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Case Study: Updated Functionality for Church Website

Case StudyWhat do you do when the sermon player stops working and one of your faithful members needs to hear the sermons while in rehab?

How to you add the weekly announcements to your site when the blog page has been excluded from the original design?

These were the two questions that finally jump started the process to update the back end design of the Community Bible Church website.

I had been on the committee back in 2013 when we hired a design firm to create a church website for us on the WordPress platform. Once the site was complete, I assumed the volunteer position of webmaster. I tried to remember to update the calendar and occasionally added pictures to some pages.

Research to Update Site

As I grew more familiar with WordPress and made the commitment to use the Genesis framework on my sites, I grew frustrated with some of the plugins and the lack of functionality in some areas of our site. Our slider plugin broke the site almost a year ago and had to be deactivated. When our sermon plugin stopped working, I knew it was time to do the research necessary to update our site.

I wanted to keep the logo, graphics, and basic site design that had been developed. I chose to switch to Genesis and a StudioPress theme, Outreach Pro, because it matched the layout of the current site. Studio Press Outreach Pro for Church WebsiteThe original site had been custom coded, but I was pretty sure I could duplicate the format with this theme.

The sermon plugin that had stopped working was not going to be updated any time soon (according to the developer). So I began to research other options. I knew I wanted a plugin that was theme independent. I discovered WPforChurch.com offering a suite of plugins specifically designed for churches available for a reasonable annual fee. I downloaded the Church Pack Pro and the Sermon Manager.

My next step was to download a copy of all the graphics and images from the site. I did this using FTP (file transfer protocol) and Filezilla software. Most hosting services allow you to set up an FTP account and access your website files for ease of upload and download functions.

Starting the New Church Website

Case Study Church Website Update Home PageUsing cPanel access from my host, I installed WordPress in a new folder and installed Genesis and Outreach Pro. I then installed and activated my standard recommended plugins along with Church Pack Pro and Sermon Manager. Additional plugins to match the style and functionality include:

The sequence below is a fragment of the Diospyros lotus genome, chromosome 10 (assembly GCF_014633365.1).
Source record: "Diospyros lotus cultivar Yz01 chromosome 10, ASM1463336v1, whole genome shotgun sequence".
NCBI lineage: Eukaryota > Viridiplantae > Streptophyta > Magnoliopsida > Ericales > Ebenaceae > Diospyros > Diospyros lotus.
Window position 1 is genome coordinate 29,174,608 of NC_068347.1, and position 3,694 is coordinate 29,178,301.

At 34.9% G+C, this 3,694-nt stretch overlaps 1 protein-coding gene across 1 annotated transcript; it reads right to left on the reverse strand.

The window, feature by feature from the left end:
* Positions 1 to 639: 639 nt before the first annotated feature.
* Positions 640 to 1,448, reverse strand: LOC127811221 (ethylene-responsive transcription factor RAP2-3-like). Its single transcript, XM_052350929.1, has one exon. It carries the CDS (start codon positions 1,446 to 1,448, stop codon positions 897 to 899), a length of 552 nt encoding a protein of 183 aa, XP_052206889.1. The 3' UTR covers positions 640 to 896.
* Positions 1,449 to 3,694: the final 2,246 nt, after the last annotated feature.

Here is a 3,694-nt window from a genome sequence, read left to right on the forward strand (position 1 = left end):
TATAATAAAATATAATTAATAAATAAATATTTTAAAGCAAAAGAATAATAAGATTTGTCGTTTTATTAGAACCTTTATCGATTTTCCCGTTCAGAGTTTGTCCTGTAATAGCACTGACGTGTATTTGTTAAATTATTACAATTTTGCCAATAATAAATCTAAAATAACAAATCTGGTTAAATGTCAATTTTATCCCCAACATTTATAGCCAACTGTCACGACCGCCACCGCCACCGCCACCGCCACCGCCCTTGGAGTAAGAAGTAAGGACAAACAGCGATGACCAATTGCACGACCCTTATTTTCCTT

• Responsive WordPress Slider – Soliloquy Lite – for the slider on the home page
  • Genesis Title Toggle – allows you to turn off the titles on specific pages
  • Genesis Simple Sidebars – allows you to easily create and use new sidebar widget areas
  • WP-Members – for private member pages that require user log in to access

With a little bit of tweaking to the CSS, I was able to use the home page graphics from the original site on the updated version. My goal was to duplicate the look and feel of the original site as much as possible, while providing the missing functionality.

The sliders on the home page are created in Canva using copyright released images from Pixabay. Canva is a free online graphics program that allows you to easily create custom size graphics with text and overlays.

Transferring Content

Case Study Church Website Update Ministries PageOnce I had the design in place, I created pages needed to share information about our church. To transfer the content, I opened the original site in a separate browser window and used copy and paste to transfer most of the content. I used Canva and Pixaby again for the images at the top of the ministry pages. I used the Genesis Simple Sidebars to create custom menu sidebars for the various ministry pages.

I moved all the sermon files into the appropriate folder on the new site and updated all the sermon content for 2015.

Private Member Pages

The final step in the process was to set up the function for member-only access pages. I decided to have the login form at the bottom of the home page instead of placing it on a separate page. Any user registration requires admin approval. Once approved, members have access to the church directory and weekly prayer requests.

Determining the correct settings for the forms took a little tweaking. By following the instructions from the folks at RocketGeek Interactive, it was a success.

Results

The final result is a fully functioning website, sermons available each week, an updated events calendar, and weekly announcements posted on the blog page.

Resources:

Merri Dennis WordPress Tech SupportTo learn more about the church specific plugins I used, visit WPforChurch.com.

All the themes I offer as a part of my standard packages can be viewed at StudioPress.

You can read more about WP-Members by visiting the developer’s website.

Do you need a place to get your WordPress questions answered quickly? Join my WordPress support group on Facebook.

 

 

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